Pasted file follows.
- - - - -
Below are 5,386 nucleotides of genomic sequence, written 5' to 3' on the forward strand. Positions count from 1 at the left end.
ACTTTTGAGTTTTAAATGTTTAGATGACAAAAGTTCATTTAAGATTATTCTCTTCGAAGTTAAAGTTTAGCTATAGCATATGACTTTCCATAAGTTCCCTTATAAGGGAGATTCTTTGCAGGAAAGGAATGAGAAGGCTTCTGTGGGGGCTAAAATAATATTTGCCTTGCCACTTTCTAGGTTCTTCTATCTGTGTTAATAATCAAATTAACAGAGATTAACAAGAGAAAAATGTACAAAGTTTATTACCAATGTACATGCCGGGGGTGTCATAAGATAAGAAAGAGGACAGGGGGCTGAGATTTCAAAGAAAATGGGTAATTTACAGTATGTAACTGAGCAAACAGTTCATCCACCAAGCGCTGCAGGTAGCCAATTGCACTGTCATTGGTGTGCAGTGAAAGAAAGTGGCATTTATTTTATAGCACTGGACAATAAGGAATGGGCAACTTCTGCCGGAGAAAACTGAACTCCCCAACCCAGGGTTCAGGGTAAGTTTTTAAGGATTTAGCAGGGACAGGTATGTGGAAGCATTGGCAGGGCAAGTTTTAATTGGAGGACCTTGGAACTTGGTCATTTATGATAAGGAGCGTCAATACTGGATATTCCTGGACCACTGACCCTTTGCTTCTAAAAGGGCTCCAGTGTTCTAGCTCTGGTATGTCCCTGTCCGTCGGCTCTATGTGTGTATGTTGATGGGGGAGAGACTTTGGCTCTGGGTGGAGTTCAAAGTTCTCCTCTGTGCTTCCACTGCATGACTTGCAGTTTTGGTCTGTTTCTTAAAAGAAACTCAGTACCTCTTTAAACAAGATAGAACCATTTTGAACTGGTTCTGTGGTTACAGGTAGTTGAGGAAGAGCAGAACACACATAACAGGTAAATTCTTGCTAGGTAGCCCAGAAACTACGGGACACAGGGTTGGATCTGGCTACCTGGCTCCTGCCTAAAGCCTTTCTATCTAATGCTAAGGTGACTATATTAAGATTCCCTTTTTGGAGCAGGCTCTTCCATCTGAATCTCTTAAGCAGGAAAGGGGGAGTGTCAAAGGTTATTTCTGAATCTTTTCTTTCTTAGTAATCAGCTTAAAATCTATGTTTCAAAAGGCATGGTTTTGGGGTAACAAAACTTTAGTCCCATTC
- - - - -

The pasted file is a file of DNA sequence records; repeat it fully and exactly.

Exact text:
Below are 5,386 nucleotides of genomic sequence, written 5' to 3' on the forward strand. Positions count from 1 at the left end.
ACTTTTGAGTTTTAAATGTTTAGATGACAAAAGTTCATTTAAGATTATTCTCTTCGAAGTTAAAGTTTAGCTATAGCATATGACTTTCCATAAGTTCCCTTATAAGGGAGATTCTTTGCAGGAAAGGAATGAGAAGGCTTCTGTGGGGGCTAAAATAATATTTGCCTTGCCACTTTCTAGGTTCTTCTATCTGTGTTAATAATCAAATTAACAGAGATTAACAAGAGAAAAATGTACAAAGTTTATTACCAATGTACATGCCGGGGGTGTCATAAGATAAGAAAGAGGACAGGGGGCTGAGATTTCAAAGAAAATGGGTAATTTACAGTATGTAACTGAGCAAACAGTTCATCCACCAAGCGCTGCAGGTAGCCAATTGCACTGTCATTGGTGTGCAGTGAAAGAAAGTGGCATTTATTTTATAGCACTGGACAATAAGGAATGGGCAACTTCTGCCGGAGAAAACTGAACTCCCCAACCCAGGGTTCAGGGTAAGTTTTTAAGGATTTAGCAGGGACAGGTATGTGGAAGCATTGGCAGGGCAAGTTTTAATTGGAGGACCTTGGAACTTGGTCATTTATGATAAGGAGCGTCAATACTGGATATTCCTGGACCACTGACCCTTTGCTTCTAAAAGGGCTCCAGTGTTCTAGCTCTGGTATGTCCCTGTCCGTCGGCTCTATGTGTGTATGTTGATGGGGGAGAGACTTTGGCTCTGGGTGGAGTTCAAAGTTCTCCTCTGTGCTTCCACTGCATGACTTGCAGTTTTGGTCTGTTTCTTAAAAGAAACTCAGTACCTCTTTAAACAAGATAGAACCATTTTGAACTGGTTCTGTGGTTACAGGTAGTTGAGGAAGAGCAGAACACACATAACAGGTAAATTCTTGCTAGGTAGCCCAGAAACTACGGGACACAGGGTTGGATCTGGCTACCTGGCTCCTGCCTAAAGCCTTTCTATCTAATGCTAAGGTGACTATATTAAGATTCCCTTTTTGGAGCAGGCTCTTCCATCTGAATCTCTTAAGCAGGAAAGGGGGAGTGTCAAAGGTTATTTCTGAATCTTTTCTTTCTTAGTAATCAGCTTAAAATCTATGTTTCAAAAGGCATGGTTTTGGGGTAACAAAACTTTAGTCCCATTC